Suppose you had to invest your life savings in one of two companies. Both companies are in the same business and sell to the same prospect.
The first company’s philosophy is; ‘we’ll make or product so good that it will sell itself’. They focus intensely on engineering and product development but they don’t spend enough time developing their sales and marketing efforts. Their product is clearly the best and always wins industry awards. But, they struggle on the sales and marketing front.
The second company’s philosophy is; ‘people buy people’. Their primary focus is on sales, marketing and developing strong customer relationships. Their product does the job but it’s not winning any awards like the first company’s product.
Without any more information than what I’ve given you, which company would you invest in?
I know if it’s my money, it’s going to the company who focuses on sales and marketing.
As much as we’d like to think the companies with the best products always wins, it’s not often the case. Nine times out of ten, its sales and marketing that put the industry leaders ahead of their competition, NOT their products.
I’m not trying to say that a good product isn’t important. But, what I’m saying is that having the “best” product is no guarantee of success.
There are plenty of examples of failed companies who’ve had great products they couldn’t sell. And, many of these companies wound up getting acquired by their more sales savvy competitors. So, in the end, the companies with the best sales and marketing also wound up with the best products.
So, the next time you think improving your product is the key to outselling your competition, think twice. Products don’t “sell themselves”, people do. Focus on sales and marketing and you just might be able to buy your competitors to get a better product.
One of the best sales professionals I’ve met uses a day planner to manage her entire selling process. Her name is Debbie, and although her company has invested heavily in a state-of-the-art sales activity tracking system, she refuses to use it. Debbie insists she doesn’t want anyone monitoring her sales activity and that updating forecasting data slows her down and gets in the way of selling. So, she sticks to doing things her way.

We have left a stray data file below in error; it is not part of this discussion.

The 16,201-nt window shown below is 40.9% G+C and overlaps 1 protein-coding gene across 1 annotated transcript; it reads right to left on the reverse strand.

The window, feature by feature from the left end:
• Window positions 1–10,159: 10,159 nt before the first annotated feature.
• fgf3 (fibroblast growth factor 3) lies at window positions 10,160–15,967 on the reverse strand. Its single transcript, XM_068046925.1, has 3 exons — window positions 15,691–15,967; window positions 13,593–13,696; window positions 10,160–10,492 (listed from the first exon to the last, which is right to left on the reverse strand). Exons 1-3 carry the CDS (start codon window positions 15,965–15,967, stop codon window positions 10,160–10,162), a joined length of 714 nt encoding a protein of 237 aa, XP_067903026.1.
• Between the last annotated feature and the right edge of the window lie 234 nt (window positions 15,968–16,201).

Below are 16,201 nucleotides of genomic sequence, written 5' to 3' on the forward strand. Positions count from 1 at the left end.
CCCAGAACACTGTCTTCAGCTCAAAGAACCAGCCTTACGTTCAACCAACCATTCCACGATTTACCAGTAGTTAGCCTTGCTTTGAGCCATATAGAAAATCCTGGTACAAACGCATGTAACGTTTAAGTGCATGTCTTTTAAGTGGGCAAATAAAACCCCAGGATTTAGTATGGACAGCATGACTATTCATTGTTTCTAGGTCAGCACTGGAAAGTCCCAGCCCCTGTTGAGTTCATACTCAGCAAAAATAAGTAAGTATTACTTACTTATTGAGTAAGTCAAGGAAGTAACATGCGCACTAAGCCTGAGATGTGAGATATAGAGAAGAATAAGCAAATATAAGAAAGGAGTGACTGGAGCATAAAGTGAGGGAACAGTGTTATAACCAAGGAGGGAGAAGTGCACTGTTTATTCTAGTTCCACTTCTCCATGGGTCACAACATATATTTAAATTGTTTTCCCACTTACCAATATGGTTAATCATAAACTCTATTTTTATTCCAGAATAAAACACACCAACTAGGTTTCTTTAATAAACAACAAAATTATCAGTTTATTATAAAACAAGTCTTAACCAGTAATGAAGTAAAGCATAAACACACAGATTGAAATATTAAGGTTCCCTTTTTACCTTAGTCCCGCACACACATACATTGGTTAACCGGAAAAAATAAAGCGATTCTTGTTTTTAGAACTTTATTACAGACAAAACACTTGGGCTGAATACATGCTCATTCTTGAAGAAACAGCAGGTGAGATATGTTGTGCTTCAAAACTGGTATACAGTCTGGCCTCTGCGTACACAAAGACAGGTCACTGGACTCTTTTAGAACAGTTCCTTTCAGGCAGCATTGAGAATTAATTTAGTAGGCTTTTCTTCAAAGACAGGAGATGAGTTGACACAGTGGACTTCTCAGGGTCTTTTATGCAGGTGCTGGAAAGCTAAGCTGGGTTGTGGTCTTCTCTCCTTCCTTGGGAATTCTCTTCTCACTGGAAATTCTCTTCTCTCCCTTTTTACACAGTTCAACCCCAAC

As you can imagine, Debbie’s refusal to use the company’s system is a challenge for her manager. Because, not only does Debbie refuse to follow their process, she’s also a sales superstar and the company’s top rep.
Her superstar status comes from the fact that she doesn’t just make her quota; she consistently exceeds it by 150-300%. She personally accounts for 25-30% of the company’s revenue and has for years.
Debbie’s company has mandated that everyone follow their sales tracking process to help sales forecasting. But, this applies to everyone but Debbie. She can keep doing things her way.
It sounds like Debbie has a spineless manager, right? It might sound that way but, that’s defiantly not the case. If you asked, Debbie’s manager would say:
‘When a sales rep becomes a superstar, I work for them and they call the shots. Until then, they work for me and I’m going to monitor everything they do.’
If every sales professional was a superstar, we might not need systems for monitoring sales activity. We’d all be exceeding our sales quotas, all of the time and we’d all be happy. Of course, this isn’t usually the case and most sales teams aren’t made up of all superstars.
I don’t know of any technology solution that will turn a poor sales rep around. However, there are systems that can accurately monitor sales activity and with the information they provide, managers might just have a shot at a sales team of all “superstars.”
For most of us, marketing’s primary objective is to generate revenue. I doubt there are many who’d argue this point. However, we shouldn’t forget that revenue generation isn’t the only way marketing can benefit an organization.